Huge thankyou to my long term friends, my new derby friends and my LARP friends – love you all to bits and wouldn’t be hopefully a better person, and be making the right decisions if it wasn’t for your support and help. Thankyou..

Less is more…

Week 72 – Day 1 : Developing a social life, Less is More.

Published July 6, 2015 by Katier Scott

This weeks post is influenced by a lovely conversation I had with one of my best friends last night. As with all my blog posts it’s being written ‘on the fly’, but unlike most of my posts I’m not sure I have an idea of what the conclusion is, so it’s going to be an interesting journey.

I expect this post to be something many people can connect with from all walks of life, not just those with Gender Dysphoria, but anyone who’s life up to a certain point resulted in a lack of development of a proper social life. In my case a number of factors, not least of which was the fact I had zero interest in stereotypically male activities at the cricket club, meant for most of my married life I was socially isolated.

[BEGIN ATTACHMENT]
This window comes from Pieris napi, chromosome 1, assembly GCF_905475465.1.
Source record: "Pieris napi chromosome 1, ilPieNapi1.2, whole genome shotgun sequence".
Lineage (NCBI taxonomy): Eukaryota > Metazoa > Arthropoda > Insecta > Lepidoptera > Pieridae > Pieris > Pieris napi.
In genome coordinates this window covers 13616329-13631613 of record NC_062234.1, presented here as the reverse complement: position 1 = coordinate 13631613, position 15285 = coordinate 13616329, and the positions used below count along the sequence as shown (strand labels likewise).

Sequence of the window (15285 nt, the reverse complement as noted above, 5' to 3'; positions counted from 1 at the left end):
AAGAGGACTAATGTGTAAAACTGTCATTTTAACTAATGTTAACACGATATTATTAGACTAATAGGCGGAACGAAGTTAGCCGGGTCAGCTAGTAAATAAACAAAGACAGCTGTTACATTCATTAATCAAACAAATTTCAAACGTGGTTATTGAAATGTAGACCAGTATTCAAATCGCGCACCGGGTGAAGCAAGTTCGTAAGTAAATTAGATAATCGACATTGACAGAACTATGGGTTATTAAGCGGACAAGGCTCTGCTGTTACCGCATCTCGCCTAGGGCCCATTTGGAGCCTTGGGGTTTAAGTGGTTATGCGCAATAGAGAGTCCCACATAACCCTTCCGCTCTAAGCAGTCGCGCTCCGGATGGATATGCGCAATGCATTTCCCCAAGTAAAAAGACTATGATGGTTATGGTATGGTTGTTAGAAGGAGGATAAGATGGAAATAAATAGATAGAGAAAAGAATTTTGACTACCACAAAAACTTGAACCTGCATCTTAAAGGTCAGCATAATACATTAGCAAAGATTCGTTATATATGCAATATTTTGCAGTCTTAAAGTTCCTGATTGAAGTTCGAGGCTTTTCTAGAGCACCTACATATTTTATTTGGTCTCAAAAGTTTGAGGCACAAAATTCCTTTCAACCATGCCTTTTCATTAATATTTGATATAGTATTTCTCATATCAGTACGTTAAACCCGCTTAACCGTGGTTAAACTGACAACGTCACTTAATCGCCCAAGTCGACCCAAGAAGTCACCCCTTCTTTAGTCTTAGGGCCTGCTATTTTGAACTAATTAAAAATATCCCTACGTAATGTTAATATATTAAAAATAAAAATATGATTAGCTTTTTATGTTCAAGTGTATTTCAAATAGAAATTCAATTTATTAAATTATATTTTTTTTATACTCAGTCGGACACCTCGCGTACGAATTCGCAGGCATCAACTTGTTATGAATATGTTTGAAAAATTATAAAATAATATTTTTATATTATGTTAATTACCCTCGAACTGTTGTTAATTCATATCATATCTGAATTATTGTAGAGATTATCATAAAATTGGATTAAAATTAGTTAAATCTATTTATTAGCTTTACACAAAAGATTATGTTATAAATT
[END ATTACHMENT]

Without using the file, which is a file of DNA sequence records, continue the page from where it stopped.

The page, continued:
This started to change when I went to University, but as I was studying from home, a 13 mile ‘commute’ social opportunities such as going out to the pub, or attending events were very limited, but I made my first true friends at this time. When I seperated from my Wife in 2010 I moved into a flat close by so I was close to my children, but 6 months later it was clear, moving to my current Flat near where those friends I had was the right decision. Four and a half years later it’s a decision I don’t regret for a second, I don’t see my children as often as would be nice, but they’re all adults so that’s not abnormal and they are always welcome to visit.